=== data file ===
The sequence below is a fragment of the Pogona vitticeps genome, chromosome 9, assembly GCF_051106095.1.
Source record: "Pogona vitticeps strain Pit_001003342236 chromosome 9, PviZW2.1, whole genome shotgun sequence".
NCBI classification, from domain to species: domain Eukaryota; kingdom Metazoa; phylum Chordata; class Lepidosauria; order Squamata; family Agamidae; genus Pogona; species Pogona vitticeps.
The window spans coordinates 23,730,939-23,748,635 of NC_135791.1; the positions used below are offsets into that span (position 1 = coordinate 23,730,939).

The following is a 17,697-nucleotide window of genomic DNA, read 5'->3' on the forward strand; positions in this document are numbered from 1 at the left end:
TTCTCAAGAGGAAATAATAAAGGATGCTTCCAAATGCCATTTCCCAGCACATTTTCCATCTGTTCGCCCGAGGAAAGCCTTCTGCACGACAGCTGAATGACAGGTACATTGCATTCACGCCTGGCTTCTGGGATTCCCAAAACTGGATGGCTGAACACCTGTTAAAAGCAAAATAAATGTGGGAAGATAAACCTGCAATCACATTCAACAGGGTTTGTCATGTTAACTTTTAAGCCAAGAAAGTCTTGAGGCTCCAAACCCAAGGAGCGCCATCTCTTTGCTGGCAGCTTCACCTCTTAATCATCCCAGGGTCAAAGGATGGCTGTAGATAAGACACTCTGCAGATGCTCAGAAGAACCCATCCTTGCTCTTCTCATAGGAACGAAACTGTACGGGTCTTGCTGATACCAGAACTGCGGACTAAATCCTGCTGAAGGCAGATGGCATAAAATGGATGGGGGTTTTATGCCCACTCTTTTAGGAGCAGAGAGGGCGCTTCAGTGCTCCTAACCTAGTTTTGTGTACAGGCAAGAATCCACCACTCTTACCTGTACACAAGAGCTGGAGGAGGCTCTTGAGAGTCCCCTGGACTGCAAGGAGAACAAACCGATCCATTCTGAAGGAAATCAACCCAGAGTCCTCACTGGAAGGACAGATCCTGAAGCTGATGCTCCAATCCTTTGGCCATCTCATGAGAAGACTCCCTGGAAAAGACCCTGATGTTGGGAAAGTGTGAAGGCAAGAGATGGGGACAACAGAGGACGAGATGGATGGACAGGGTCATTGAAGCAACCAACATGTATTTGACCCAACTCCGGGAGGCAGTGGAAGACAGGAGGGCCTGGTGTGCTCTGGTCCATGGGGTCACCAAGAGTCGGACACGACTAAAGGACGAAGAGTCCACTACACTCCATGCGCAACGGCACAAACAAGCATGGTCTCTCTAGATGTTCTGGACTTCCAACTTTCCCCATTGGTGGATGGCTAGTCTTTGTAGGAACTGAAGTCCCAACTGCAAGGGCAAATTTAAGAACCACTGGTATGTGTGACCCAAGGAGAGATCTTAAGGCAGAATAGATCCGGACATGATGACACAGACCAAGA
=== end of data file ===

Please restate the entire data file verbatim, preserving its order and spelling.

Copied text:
The sequence below is a fragment of the Pogona vitticeps genome, chromosome 9, assembly GCF_051106095.1.
Source record: "Pogona vitticeps strain Pit_001003342236 chromosome 9, PviZW2.1, whole genome shotgun sequence".
NCBI classification, from domain to species: domain Eukaryota; kingdom Metazoa; phylum Chordata; class Lepidosauria; order Squamata; family Agamidae; genus Pogona; species Pogona vitticeps.
The window spans coordinates 23,730,939-23,748,635 of NC_135791.1; the positions used below are offsets into that span (position 1 = coordinate 23,730,939).

The following is a 17,697-nucleotide window of genomic DNA, read 5'->3' on the forward strand; positions in this document are numbered from 1 at the left end:
TTCTCAAGAGGAAATAATAAAGGATGCTTCCAAATGCCATTTCCCAGCACATTTTCCATCTGTTCGCCCGAGGAAAGCCTTCTGCACGACAGCTGAATGACAGGTACATTGCATTCACGCCTGGCTTCTGGGATTCCCAAAACTGGATGGCTGAACACCTGTTAAAAGCAAAATAAATGTGGGAAGATAAACCTGCAATCACATTCAACAGGGTTTGTCATGTTAACTTTTAAGCCAAGAAAGTCTTGAGGCTCCAAACCCAAGGAGCGCCATCTCTTTGCTGGCAGCTTCACCTCTTAATCATCCCAGGGTCAAAGGATGGCTGTAGATAAGACACTCTGCAGATGCTCAGAAGAACCCATCCTTGCTCTTCTCATAGGAACGAAACTGTACGGGTCTTGCTGATACCAGAACTGCGGACTAAATCCTGCTGAAGGCAGATGGCATAAAATGGATGGGGGTTTTATGCCCACTCTTTTAGGAGCAGAGAGGGCGCTTCAGTGCTCCTAACCTAGTTTTGTGTACAGGCAAGAATCCACCACTCTTACCTGTACACAAGAGCTGGAGGAGGCTCTTGAGAGTCCCCTGGACTGCAAGGAGAACAAACCGATCCATTCTGAAGGAAATCAACCCAGAGTCCTCACTGGAAGGACAGATCCTGAAGCTGATGCTCCAATCCTTTGGCCATCTCATGAGAAGACTCCCTGGAAAAGACCCTGATGTTGGGAAAGTGTGAAGGCAAGAGATGGGGACAACAGAGGACGAGATGGATGGACAGGGTCATTGAAGCAACCAACATGTATTTGACCCAACTCCGGGAGGCAGTGGAAGACAGGAGGGCCTGGTGTGCTCTGGTCCATGGGGTCACCAAGAGTCGGACACGACTAAAGGACGAAGAGTCCACTACACTCCATGCGCAACGGCACAAACAAGCATGGTCTCTCTAGATGTTCTGGACTTCCAACTTTCCCCATTGGTGGATGGCTAGTCTTTGTAGGAACTGAAGTCCCAACTGCAAGGGCAAATTTAAGAACCACTGGTATGTGTGACCCAAGGAGAGATCTTAAGGCAGAATAGATCCGGACATGATGACACAGACCAAGA